Choose your website and language
Shady Elborno - Head of Macro Strategy
Published Date: 21 June 2021
The construction sector in the GCC has always been a conduit through which governments in the region could realize a large extent of their fiscal spending targets. This happened through direct government spending on infrastructure projects or via quasi government entities that carried out projects in their respective sectors. Another important driver of the region’s project market has increasingly been the private sector, backed both by private regional investors, and increasingly through FDI inflows. The classification of the regions’ project market is broad, covering everything from pure infrastructure projects in areas like power, transport, and healthcare, through to residential property market and leisure facilities projects like hotels and resorts.
With the onset of the multi-year decline in oil prices that began in 2014, the GCC project market underwent a long-term structural adjustment, that has seen a very wide-ranging program of spending rationalization. This has led to many years of stagnating and even falling spending on construction projects in the region, as existing and ongoing projects were thoroughly scrutinised for their viability in a low spending environment, as lower oil prices led to higher debt levels and record fiscal deficits. The aggregate project market was declining in the region even before the Covid-19 pandemic started, with its onset last year placing further downward pressure on the market’s dynamics.
The focus of our first paper on the region’s project market is to get a snapshot of where we stand in terms of the pan-GCC project activity. The data in Q1 of this year is looking decisively healthier, especially in contrast to last year. The question is whether this pick-up in spending will be more persistent or is otherwise a blip from a low base that will slow, as has been the case over the last few years. With oil prices in a “good place” this year, the region has more room to boost spending than was the case in 2020, but as most governments in the region have committed to reducing budget deficits over the medium term, it is too early to call. However, should data continue to edge up into the end of the year, the structural dynamics of the GCC construction market will tilt to one of “growth on” for this year and over the medium term. This paper will give a brief outlook on the GCC project market, followed by a country by country snapshot, to create a document that will be published quarterly and allow for a reading of how much and where project spend in the region stands.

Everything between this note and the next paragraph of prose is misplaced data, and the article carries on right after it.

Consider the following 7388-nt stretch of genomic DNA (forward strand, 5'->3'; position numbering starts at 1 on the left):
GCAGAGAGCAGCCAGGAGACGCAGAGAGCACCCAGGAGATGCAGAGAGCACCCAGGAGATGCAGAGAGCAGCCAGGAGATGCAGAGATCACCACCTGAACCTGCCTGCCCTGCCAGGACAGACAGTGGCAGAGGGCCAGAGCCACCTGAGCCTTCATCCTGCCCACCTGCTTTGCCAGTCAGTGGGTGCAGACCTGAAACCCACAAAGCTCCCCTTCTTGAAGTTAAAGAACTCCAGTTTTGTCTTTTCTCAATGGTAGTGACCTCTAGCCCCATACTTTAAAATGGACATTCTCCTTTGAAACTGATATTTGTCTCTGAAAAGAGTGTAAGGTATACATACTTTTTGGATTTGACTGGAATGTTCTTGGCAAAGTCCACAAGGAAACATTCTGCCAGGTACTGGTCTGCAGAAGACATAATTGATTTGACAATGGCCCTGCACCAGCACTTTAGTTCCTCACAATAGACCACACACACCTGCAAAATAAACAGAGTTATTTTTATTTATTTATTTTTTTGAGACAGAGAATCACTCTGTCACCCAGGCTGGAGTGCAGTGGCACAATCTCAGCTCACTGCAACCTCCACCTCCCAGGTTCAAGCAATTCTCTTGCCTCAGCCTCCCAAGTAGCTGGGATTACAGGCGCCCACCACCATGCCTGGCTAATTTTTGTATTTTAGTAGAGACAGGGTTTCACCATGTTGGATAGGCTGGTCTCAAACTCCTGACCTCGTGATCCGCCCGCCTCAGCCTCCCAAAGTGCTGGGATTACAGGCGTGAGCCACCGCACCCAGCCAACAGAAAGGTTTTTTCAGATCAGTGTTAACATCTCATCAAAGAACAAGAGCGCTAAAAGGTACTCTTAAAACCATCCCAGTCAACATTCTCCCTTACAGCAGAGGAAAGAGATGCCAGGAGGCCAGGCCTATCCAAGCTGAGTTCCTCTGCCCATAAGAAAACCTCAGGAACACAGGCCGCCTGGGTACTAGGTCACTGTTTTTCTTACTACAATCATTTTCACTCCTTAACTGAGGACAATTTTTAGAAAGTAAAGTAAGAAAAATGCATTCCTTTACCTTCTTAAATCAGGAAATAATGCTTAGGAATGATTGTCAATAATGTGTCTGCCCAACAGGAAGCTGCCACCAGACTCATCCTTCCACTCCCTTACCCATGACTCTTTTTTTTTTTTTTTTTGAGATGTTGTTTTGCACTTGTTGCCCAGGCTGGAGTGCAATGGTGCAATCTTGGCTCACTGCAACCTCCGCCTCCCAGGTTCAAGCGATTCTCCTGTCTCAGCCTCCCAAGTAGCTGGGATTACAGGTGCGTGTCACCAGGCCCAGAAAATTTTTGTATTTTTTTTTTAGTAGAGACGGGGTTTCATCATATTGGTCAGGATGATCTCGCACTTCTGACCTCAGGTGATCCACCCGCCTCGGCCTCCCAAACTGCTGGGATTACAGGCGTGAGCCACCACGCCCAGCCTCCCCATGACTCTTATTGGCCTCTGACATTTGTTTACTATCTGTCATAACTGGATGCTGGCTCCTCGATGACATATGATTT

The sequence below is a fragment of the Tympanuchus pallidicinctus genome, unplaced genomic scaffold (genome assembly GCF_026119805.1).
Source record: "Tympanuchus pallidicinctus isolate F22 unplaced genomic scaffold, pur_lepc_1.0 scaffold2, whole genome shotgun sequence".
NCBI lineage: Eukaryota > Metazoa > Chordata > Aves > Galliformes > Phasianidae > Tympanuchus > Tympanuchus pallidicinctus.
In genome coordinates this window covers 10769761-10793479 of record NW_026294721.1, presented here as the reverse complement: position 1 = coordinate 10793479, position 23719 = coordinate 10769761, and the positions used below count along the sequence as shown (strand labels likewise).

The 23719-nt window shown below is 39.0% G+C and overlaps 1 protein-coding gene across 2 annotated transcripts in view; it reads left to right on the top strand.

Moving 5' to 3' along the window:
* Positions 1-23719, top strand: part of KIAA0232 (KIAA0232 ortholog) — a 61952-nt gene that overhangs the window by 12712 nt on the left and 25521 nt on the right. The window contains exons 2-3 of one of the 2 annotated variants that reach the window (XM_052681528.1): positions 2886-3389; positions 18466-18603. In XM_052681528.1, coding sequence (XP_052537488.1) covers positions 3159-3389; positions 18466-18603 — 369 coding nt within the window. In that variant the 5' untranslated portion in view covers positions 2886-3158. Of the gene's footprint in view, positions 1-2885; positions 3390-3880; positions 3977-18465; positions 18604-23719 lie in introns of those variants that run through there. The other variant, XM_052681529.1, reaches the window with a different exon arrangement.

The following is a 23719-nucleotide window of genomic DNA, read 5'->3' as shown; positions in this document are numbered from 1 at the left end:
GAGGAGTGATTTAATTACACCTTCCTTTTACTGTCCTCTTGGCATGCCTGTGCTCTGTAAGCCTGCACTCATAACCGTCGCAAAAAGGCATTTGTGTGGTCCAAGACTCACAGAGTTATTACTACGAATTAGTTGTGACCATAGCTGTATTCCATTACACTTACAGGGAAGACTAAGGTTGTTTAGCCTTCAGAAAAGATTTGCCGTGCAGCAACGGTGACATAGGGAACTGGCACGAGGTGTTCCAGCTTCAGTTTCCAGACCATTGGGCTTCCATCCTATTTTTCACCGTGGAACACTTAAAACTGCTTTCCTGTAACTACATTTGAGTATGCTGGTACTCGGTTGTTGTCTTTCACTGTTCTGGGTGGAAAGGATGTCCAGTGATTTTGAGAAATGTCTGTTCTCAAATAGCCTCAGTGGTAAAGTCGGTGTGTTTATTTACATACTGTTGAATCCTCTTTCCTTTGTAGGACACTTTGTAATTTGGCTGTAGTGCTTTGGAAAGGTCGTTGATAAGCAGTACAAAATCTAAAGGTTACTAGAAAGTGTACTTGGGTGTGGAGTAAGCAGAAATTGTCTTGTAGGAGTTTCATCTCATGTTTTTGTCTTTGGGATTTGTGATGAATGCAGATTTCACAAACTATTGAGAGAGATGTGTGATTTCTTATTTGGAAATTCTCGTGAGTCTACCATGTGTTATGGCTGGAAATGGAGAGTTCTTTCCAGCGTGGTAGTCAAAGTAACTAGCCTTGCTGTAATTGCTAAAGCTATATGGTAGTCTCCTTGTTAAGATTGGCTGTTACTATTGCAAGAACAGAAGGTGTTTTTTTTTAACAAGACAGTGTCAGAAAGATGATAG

Bahrain: Focus on boosting revenues
Qatar: Solid growth in Q2 2020
Energy shortages to keep oil prices high